Posted: Thursday, March 19, 2020 3:43 pm
Growing up in Brownsville was a gift. Looking back at my childhood, I know that I was loved and nurtured by my parents. Likewise, I was encouraged and supported by neighbors, teachers and the community. That is our way of life in the valley. A way of life that I cherish. We know one another. We watch out for one another. We embrace one another. It is because of that way of life that I know we will get through the current pandemic together.
As mayor, I’m often asked why we are taking certain public health measures, particularly some of the measures associated with social distancing. I don’t think anyone has done a great job of explaining “the why” to seemingly healthy individuals. And it is hard to explain to an excited third grader why they will not see their friends at school, why adults should distance themselves at restaurants, or why the elderly should self-isolate in their homes.
The answer is actually pretty simple. Unless you are elderly or have a chronic health condition, chances are your symptoms may feel like a cold or the flu. But your elderly grandfather, your co-worker undergoing chemotherapy, or your friend with asthma could get very sick or die from the virus.
What government is trying to do to protect our most vulnerable loved ones is something scientists who study the spread of diseases call “flattening the curve.” That means governments are trying to slow down the rate at which the virus spreads (the curve) so that the peak of the infection (the height of the curve) doesn’t overwhelm the healthcare system.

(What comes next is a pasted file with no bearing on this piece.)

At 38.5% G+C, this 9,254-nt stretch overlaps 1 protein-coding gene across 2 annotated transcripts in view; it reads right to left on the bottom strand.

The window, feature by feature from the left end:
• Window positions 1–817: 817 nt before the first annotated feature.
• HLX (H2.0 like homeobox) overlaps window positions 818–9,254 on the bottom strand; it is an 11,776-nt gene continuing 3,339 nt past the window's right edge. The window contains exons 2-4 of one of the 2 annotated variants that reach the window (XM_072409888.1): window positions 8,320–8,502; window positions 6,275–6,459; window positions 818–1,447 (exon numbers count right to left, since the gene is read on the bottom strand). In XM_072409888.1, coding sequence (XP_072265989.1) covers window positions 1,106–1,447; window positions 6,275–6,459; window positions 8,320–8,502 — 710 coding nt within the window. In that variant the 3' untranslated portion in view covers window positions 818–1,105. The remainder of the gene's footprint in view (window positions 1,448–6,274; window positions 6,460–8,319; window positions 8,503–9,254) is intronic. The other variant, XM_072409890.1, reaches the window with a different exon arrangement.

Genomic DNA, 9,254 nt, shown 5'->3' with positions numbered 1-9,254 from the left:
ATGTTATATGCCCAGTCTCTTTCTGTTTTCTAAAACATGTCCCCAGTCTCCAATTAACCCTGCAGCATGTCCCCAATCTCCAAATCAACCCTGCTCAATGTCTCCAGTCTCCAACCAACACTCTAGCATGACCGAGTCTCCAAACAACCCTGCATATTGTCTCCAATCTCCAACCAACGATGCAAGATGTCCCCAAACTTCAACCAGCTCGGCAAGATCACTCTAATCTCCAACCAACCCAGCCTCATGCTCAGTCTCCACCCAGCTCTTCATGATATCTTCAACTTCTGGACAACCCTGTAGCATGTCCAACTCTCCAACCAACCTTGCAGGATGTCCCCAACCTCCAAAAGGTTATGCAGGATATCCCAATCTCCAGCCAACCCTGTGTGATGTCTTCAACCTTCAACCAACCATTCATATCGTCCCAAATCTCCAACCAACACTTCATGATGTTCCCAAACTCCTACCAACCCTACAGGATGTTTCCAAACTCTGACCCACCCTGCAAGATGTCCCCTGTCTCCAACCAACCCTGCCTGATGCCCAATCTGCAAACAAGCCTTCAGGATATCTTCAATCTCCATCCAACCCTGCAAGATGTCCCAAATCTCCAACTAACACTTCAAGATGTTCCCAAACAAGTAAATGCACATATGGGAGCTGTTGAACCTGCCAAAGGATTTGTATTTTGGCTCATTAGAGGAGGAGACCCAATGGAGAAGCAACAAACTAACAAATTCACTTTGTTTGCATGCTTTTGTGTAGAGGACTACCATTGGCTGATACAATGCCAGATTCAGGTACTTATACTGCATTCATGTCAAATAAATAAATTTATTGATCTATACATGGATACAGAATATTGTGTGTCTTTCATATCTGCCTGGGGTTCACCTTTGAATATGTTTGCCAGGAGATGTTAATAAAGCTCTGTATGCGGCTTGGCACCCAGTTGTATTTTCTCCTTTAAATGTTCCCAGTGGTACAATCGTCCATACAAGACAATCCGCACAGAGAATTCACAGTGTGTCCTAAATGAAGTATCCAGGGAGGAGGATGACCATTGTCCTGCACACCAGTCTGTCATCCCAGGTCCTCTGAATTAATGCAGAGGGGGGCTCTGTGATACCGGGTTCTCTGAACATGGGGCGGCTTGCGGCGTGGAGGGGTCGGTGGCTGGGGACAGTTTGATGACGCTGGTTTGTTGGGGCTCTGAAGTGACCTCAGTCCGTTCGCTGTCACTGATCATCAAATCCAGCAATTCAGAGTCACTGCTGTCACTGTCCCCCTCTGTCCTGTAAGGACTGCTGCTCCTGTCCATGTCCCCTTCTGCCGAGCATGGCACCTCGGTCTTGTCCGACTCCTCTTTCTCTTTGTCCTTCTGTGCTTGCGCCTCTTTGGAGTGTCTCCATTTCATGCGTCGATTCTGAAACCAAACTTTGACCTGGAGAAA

We are flattening the curve through non-medical interventions like social distancing, which includes measures such as school closures, limiting the number of individuals allowed into a restaurant or social gathering, and encouraging at-risk populations to self-isolate from family and friends.
Scientists and government officials worry that if a large number of people get sick all at once, meaning a very high peak curve, our hospitals will be overwhelmed by individuals needing intensive care, ventilators and other services. That would not only threaten people who need help battling the virus, it would threaten people who are experiencing other healthcare emergencies such as heart attacks, the flu, or injuries from a bad car wreck.
As we see schools close, grocery stores limit hours, and governments mandate social distancing, we are all going to experience anxiety. I urge all of us to remember that Brownsville is a tough and resilient community. Our greatest asset is our people. After all, we live yearly with the anxiety of hurricane season, knowing that we’ll get through whatever is thrown at us together.
Flattening the curve is our new social responsibility; our new social embrace. And, while I personally worry about my family in Brownsville and my sister in Austin, I know that by keeping my distance, I’m showing them the hardest kind of a love. A love without an embrace. I’ll temporarily sacrifice that embrace that is so much part of my soul and my culture, knowing that a kiss awaits me on the other side of “the curve.”